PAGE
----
effects on health over the long-term.
New data from studies of fruit flies also
suggest that robust circadian rhythms
are one key to a long and healthy life.
Many scientists assume that circa-
dian clocks would give
organisms an evolution-
ary advantage. “Organisms
need a mechanism to pre-
dict changes in the environ-
ment before they occur,”
says Michael Nitabach, a
physiologist and geneti-
cist at Yale School of Medi-
cine. “Any organism that
can predict what’s going
to happen is going to have
a selective advantage over
an organism that can’t.”
Yet somehow reindeer
seem to get along without working clocks,
according to a study published March 23
in Current Biology. And fruit flies that
don’t have functioning circadian clocks
seem to do just as well when raised in a
laboratory as flies with fully functioning
clocks, says Natraj Krishnan, a physiolo-
gist at Oregon State University in Corval-
lis. But in the wild, flies may encounter
stresses that could change the game,
so Krishnan and his col-
leagues decided to expose
lab flies to a mild stress and
see if having a clock made a
The researchers exposed
normal flies and flies lack-
ing the clock gene period
to one day of high oxygen,
which can set off harmful
chemical reactions that
damage DNA and pro-
teins. Neither group of
flies was bothered much
by oxygen stress if the flies
were exposed when young. But middle-
aged flies lacking period did not fare
as well. Compared with normal flies,
when exposed at 35 days old the mutant
flies had a 20 percent shorter life span.
changes in the
occur ... to have
Oxygen-damaged proteins also built up
faster in elderly mutant flies than in control flies, the researchers reported in the
These results indicate that circadian
clocks may help control more than just
daily rhythms of life, Krishnan says. “I’m
pretty sure that anything that messes up
the phase of the clock probably affects
aging and life span,” he says.
So daily clocks might be one of the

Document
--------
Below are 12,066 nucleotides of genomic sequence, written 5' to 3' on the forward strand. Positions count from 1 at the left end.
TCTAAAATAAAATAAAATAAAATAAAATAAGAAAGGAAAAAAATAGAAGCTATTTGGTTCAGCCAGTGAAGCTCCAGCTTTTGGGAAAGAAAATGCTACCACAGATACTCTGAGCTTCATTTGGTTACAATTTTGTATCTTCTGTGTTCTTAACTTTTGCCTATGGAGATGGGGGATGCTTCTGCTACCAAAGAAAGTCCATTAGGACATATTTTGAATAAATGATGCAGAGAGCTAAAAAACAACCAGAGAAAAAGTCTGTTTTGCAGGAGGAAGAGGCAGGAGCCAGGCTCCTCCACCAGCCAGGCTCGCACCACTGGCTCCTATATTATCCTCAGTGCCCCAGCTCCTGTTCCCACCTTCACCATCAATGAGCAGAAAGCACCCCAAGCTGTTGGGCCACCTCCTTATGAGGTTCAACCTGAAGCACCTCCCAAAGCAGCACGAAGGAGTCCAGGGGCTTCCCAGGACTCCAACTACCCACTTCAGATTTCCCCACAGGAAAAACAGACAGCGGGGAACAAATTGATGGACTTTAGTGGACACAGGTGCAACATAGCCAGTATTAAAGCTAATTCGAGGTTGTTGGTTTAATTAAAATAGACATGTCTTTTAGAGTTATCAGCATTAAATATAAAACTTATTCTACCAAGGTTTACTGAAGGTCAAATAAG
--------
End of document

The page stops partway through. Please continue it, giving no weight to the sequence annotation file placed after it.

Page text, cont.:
important things determining when it’s
“your time.” After all, circadian rhythms
tend to wind down in elderly people and
rodents. Further research may suggest
ways to reset the health and aging clock.
And that, in turn, could underscore yet
again the most important lesson of circadian clocks: that timing is everything.
s R. Silver and J. LeSauter. “Circadian
and homeostatic factors in arousal.”
Annals of the New York Academy of
Sciences. May 2008.
Over 11 Million Victims
of Identity Theft Last Year.
Source: Javelin Strategy & Research. “2010 Identity Fraud Survey Report.” February 2010.
ENROLL TODAY AND GET:
30 DAY RISK-FREE* TRIAL
USE PROMO CODE:
*At the end of the 30-day free period your card will be billed automatically ($10.00
monthly/$110.00 annually) unless you cancel within the 30-day period. You can cancel anytime without penalty by calling 1-800-LifeLock. Offer is for new LifeLock members only.
Help Protect Yourself
Identity theft is one of the fastest growing crimes in the nation. Over 11 million Americans fell victim to the crime in
2009, at a cost of over $54 billion. (Source: Javelin Strategy &
Research. “2010 Identity Fraud Survey Report.” February 2010.)
LifeLock, the leader in identity theft protection, helps
protect your identity – even if your information falls into
the wrong hands. As a LifeLock member, if you become a
victim of identity theft because of a failure in our service,
we’ll help you fix it at our expense, up to $1,000,000.
(Restrictions apply. Call for details. Due to New York State
law restrictions, the LifeLock $1 Million Total Service Guarantee cannot be offered to the residents of New York.)
Call 1-888-591-0194 and use promo code ‘ID’ to try LifeLock risk-free* for 30 days.